Market entry strategies in the Turkish automotive industry
Akpinar, Murat (2013)
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Akpinar M., (2013). Market entry strategies in the Turkish automotive industry. , Die Schwarzmeerregion als Wirtschaftsraum: Umfeld, Risiken und Chancen., p. 77 - 103, Fachhochschule des BFI Wien. URN:NBN:fi:amk-2017090614863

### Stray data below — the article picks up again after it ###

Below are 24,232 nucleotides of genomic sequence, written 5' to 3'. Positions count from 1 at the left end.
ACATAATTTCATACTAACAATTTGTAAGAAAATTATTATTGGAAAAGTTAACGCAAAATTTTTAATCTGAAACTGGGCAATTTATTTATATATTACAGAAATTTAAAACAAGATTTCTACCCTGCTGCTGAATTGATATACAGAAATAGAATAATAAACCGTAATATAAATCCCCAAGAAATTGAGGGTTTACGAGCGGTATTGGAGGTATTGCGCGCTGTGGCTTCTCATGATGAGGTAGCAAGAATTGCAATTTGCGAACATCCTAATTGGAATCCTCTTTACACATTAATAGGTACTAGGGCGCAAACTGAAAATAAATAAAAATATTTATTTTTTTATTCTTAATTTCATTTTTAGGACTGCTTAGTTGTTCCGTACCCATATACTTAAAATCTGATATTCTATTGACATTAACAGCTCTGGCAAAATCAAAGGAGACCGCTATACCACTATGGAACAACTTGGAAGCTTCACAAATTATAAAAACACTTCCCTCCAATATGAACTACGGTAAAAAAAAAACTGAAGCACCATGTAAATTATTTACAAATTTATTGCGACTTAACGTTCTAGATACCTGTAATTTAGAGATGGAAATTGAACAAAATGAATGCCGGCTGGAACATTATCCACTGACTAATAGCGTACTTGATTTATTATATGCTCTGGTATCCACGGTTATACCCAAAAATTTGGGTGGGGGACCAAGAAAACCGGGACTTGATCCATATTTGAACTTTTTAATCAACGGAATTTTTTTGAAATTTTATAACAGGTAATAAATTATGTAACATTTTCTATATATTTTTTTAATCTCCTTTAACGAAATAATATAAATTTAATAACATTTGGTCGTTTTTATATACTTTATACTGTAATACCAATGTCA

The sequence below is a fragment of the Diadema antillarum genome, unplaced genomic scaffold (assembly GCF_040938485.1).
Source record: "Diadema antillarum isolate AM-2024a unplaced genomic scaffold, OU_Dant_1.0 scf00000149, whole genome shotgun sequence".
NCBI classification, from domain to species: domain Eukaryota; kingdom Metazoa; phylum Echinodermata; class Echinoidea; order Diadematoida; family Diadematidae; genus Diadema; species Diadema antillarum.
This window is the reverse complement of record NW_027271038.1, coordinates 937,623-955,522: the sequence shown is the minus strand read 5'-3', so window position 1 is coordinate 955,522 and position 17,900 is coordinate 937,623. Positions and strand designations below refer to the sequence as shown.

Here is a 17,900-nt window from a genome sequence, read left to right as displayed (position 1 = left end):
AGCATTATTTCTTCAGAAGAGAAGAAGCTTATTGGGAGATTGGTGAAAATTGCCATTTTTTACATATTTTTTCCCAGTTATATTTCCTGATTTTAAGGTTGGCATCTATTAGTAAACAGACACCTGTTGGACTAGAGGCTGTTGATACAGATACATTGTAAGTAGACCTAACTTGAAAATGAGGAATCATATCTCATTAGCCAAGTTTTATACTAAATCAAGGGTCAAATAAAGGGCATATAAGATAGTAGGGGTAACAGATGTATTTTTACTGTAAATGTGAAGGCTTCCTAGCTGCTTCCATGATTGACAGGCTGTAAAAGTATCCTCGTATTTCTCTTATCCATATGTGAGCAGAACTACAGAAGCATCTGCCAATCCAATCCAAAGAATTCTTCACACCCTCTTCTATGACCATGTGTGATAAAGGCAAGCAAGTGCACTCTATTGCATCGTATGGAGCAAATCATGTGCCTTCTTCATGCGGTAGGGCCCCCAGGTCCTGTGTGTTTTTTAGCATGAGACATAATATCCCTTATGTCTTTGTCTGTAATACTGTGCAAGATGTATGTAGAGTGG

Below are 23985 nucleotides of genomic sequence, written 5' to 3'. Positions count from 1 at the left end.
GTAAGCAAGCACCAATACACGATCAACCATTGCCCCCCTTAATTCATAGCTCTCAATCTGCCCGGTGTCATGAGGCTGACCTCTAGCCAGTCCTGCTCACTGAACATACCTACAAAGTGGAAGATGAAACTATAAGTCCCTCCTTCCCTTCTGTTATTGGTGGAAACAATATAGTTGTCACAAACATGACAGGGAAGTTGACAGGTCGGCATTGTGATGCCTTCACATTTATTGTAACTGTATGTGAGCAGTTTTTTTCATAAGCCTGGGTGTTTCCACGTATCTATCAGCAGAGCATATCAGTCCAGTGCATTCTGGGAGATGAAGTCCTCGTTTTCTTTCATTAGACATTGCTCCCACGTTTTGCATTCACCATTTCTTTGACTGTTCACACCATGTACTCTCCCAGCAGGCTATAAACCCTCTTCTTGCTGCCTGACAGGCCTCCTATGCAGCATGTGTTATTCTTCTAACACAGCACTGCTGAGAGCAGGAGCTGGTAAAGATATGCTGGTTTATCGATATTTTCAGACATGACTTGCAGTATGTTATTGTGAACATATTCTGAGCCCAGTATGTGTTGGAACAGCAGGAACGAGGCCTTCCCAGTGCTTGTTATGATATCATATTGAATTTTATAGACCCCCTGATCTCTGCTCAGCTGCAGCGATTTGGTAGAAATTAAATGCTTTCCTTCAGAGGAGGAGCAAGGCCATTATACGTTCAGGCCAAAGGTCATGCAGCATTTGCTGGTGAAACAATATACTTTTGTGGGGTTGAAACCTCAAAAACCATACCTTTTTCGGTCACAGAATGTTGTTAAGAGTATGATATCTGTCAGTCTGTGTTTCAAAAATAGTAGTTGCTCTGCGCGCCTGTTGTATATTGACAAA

Initial and subsequent market entry mode choices of multinational enterprises (MNEs) depend on MNE managers’ perceptions of the potential to capture additional competitiveness by internalizing their unique firm-specific advantages (FSAs), also called ownership (O)-specific advantages, together with the host countries’ country-specific advantages (CSAs) also called location (L)-specific advantages (Dunning 1988; Hennart 2009; Rugman et al. 2012). During the last decade we observe a significant shift of automotive production in Europe from the West to the East, and Turkey has been one of the major beneficiaries of this change. In this paper we analyze the roots of Turkey’s evolving CSAs and try to understand their differing impacts on market entry strategies of MNEs in the automotive industry with the help of the diamond model (Porter 1990). We apply a longitudinal approach in our empirical study and focus on developments in the period between the years 2000 and 2010. We find out that Turkey’s national diamond has improved over the decade led by improving political leadership and stability, as well as institutional reforms and consequent economic stability following the banking crisis in 2001. We also find out that the country’s diamond has strengthened by the implementation of the customs union in 1996 and the beginning of membership negotiations with the European Union (EU) in 2005. Despite the fact that these developments have led to a fast growth of the automotive industry in Turkey, we notice that MNEs have responded differently in their market entry strategies, and these differences rely on the match of their strategic positions and market entry motives with CSAs. Based on our observations we make clear propositions that link market entry choices to generic strategies and market entry motives. We recommend further similar longitudinal research in different countries and industries to test our findings.